> justification to store the relationship, but we don't have the information
> we would have in the registration step. In this case, `store()` might still
> be useful.


> 4) I think we'll need the UA to store a notion of:
>>   a) Which credentials successfully log into which identities for a given
>> site. Call these "known" credentials. An "identity" is just the content
>> of CredentialUserData.
>>   b) Which credentials have been used successfully since the most recent
>> requireUserMediation(). Call these the "active" credentials?
>>   When get() is called with options that match exactly one "active"
>> credential, the UA should try to get a proof for that credential, whether
>> it's a password, a federated identity, or a WebAuthn authenticator. Some of
>> these will do their own mediation, but the UA shouldn't show an extra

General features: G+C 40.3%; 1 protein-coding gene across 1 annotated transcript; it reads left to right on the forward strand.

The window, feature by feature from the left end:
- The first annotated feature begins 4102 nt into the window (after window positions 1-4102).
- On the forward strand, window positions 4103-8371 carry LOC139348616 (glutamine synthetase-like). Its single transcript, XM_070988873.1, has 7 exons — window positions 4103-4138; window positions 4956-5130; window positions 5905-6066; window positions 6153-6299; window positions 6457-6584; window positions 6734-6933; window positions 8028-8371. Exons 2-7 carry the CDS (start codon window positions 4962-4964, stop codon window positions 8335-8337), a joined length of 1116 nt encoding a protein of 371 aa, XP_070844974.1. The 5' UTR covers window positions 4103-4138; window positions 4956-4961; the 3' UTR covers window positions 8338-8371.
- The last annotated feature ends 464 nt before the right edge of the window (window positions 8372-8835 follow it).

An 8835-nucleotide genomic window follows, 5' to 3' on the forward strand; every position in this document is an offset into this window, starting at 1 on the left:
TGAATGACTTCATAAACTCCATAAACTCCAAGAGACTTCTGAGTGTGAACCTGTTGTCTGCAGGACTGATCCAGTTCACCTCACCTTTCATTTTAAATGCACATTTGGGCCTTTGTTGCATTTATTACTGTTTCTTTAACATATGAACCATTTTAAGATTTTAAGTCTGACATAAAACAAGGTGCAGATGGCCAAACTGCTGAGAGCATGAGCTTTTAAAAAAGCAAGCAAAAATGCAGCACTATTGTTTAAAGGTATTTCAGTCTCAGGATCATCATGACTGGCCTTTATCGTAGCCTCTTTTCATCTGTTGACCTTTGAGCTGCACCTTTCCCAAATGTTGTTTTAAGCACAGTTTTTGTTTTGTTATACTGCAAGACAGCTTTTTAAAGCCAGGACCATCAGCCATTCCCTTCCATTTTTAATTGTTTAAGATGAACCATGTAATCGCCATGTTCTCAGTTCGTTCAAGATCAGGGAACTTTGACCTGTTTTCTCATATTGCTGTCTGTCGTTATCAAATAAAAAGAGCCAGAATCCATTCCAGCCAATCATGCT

>> chooser.
> How would a user change accounts in this world? Like, consider Google's
> (absurd) multi-login? If `accounts.google.com` wanted to allow you to
> sign in as `user2` when you're already signed in as `user1`, we support
> that today by forcing a chooser in cases where we don't have a single,
> unambigious credential of the type you're asking for.

A user would *change* accounts by having the site call
requireUserMediation(). However, I think I've broken the ability to *add*
an account. Will think on this more. *Maybe* an extra argument to get()
that forces mediation but doesn't otherwise clear the active set? ....

This is where a .cancel() operation
>> <https://github.com/w3c/webauthn/issues/380> would be useful.
> This seems like it would be generally useful, yes. I wish that TC39 hadn't
> punted on the problem of cancellable promises, as it's what we need here.
> Fetch has a potentially-more-complicated-than-we-need controller model,
> which we could certainly copy. That is:
> ```
> var controller = new CredentialRequestController();
> navigator.credentials.get({ ..., signal: observer.signal }).then(...);
> controller.abort();
> ```
> There's probably some value in just following along with the path they're
> cutting, even if it allows more flexibility than we require. It also has